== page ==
The mean OSDI scores for all participants were 16.5 at baseline, 8.0 at day 7 and 11.5 at day 30. On day 7, 75% of participants reported decreased dry eye symptoms, 12.5% stayed the same and 12.5% had increased symptoms. At day 30, 82.6% reported decreased symptoms, none remained the same and 17.4% had increased symptoms. Overall and end-of-day comfort scores improved from baseline scores as the study progressed.
After using Complete MoisturePlus multipurpose solution for 30 days, most participants felt they could wear their lenses longer and more comfortably than with their pre-study solution. Almost 64% of the participants stated the study solution was better than their pre-study solution and almost 73% said they would continue to use Complete MoisturePlus multipurpose solution on a regular basis.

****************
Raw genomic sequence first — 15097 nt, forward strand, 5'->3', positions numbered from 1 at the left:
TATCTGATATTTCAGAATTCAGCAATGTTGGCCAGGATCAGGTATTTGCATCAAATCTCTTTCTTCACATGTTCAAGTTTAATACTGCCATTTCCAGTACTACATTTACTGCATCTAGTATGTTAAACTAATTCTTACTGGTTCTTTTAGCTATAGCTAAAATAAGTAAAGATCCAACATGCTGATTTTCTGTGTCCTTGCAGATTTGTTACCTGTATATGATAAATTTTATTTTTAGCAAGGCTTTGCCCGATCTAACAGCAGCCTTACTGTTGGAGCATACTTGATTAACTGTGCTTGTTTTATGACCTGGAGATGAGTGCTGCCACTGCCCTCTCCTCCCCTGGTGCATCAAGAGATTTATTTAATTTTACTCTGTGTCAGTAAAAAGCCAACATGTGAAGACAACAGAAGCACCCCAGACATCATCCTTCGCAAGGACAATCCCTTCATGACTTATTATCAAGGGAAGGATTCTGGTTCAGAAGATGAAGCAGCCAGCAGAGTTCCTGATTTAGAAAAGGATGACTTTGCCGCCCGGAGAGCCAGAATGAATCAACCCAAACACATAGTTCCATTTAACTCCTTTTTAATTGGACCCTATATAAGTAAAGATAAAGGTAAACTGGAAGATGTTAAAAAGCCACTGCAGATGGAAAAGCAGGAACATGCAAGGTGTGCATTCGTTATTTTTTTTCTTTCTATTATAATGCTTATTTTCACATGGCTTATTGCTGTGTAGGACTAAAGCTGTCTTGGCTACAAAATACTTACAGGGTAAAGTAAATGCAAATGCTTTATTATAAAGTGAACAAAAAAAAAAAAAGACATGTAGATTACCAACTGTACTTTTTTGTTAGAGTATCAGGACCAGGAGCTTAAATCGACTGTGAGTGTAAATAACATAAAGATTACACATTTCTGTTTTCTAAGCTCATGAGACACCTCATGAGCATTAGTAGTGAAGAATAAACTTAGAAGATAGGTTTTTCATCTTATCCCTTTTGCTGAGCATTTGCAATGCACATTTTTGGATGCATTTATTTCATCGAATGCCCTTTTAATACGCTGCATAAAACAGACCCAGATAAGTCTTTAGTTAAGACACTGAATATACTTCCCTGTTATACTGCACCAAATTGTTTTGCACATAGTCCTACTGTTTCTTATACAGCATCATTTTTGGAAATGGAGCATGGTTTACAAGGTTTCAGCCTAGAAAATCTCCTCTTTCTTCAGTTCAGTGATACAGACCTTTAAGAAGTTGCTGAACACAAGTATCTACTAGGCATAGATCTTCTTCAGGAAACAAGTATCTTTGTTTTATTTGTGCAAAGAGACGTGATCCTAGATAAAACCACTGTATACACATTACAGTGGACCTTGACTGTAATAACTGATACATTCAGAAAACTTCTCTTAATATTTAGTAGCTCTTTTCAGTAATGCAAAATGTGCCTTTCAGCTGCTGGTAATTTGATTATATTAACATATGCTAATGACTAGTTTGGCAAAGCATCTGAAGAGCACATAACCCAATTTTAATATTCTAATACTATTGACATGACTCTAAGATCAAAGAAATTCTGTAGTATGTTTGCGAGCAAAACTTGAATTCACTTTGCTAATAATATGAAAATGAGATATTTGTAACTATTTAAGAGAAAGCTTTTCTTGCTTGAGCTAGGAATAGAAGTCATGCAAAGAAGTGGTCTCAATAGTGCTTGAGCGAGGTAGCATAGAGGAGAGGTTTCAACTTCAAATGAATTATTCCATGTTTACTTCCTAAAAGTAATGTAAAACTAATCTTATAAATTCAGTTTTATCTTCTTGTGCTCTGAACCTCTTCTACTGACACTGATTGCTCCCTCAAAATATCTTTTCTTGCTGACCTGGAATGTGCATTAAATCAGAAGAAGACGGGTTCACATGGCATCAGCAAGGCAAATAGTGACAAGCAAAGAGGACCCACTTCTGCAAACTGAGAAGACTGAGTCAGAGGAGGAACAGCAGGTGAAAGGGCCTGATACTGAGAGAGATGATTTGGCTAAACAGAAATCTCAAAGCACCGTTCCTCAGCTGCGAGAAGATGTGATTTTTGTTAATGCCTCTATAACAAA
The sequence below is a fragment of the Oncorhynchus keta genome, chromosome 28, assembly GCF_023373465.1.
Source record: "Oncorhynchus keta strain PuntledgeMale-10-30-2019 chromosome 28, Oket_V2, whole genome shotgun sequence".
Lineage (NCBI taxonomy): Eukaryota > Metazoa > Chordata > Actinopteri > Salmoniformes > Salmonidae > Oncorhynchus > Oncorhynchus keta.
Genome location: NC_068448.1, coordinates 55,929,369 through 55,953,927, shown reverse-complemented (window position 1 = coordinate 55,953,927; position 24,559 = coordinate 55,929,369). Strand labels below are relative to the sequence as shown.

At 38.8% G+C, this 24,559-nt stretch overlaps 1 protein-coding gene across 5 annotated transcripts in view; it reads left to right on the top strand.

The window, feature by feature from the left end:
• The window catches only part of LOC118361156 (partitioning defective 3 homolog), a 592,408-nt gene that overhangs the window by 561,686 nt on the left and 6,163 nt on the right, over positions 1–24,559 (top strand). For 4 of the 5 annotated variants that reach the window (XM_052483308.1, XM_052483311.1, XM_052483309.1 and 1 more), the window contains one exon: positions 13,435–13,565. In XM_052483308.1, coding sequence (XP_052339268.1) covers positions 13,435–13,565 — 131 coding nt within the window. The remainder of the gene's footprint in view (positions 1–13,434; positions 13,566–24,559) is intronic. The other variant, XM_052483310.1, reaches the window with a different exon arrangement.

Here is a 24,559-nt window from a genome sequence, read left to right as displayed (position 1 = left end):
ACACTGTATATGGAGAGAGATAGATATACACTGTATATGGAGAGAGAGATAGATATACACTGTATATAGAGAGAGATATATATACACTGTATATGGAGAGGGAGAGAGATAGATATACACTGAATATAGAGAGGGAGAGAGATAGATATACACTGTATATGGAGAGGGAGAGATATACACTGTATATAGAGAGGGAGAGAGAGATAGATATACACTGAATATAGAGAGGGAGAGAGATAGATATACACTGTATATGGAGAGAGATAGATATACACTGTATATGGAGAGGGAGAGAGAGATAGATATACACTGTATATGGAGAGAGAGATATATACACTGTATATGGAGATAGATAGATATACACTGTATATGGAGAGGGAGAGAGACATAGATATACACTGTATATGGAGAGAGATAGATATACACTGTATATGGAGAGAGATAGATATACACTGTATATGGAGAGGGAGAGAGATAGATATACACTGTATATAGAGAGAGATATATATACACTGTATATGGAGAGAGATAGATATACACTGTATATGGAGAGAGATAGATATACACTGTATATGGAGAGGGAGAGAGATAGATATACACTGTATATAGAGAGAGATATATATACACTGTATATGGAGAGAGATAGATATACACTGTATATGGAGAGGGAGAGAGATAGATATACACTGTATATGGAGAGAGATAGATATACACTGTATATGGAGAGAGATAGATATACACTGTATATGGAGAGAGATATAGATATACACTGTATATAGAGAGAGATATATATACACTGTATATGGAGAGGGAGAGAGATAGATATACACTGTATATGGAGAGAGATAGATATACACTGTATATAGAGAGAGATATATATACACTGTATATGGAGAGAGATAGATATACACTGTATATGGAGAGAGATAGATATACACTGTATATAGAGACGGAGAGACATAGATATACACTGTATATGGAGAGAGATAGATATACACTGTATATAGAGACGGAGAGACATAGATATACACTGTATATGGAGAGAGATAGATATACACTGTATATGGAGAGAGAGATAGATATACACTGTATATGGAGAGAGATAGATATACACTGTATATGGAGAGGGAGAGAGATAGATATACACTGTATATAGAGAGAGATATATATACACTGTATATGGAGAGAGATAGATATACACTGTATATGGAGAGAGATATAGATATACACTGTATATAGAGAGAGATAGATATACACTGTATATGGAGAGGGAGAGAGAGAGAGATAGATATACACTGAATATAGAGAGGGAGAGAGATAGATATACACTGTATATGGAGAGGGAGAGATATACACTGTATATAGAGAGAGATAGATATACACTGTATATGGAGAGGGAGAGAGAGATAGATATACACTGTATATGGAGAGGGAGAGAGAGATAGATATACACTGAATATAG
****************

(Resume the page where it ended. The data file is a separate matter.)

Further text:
These results suggest that switching to Complete MoisturePlus multipurpose solution relieved mild to moderate dry eye symptoms in patients wearing traditional hydrogel contact lenses. We propose a follow-up study that includes a control solution to determine if our current results are influenced by the placebo effect.
This pilot study suggests that OSDI scores may be useful for assessing dry-eye related discomfort in contact lens wearers. When used as an adjunct to objective Schirmer testing, subjective OSDI scores can help practitioners evaluate the severity of and identify possible causes of dry eye symptoms. We also believe this same testing regimen can help us evaluate ocular changes associated with contact lens materials and care solutions. CLS
Quantifying Dry Eye
The Ocular Surface Disease Index (OSDI) rates dry eye severity on a scale of 0 to 100. For each question, patients choose a number between 0 and 4 to describe their symptoms, where 0 indicates none of the time, 1 some of the time, 2 half of the time, 3 most of the time and 4 all of the time. If a patient chose 2 for all the questions, his OSDI score would be 50. The lower a patient's score, the fewer dry eye symptoms and vice versa.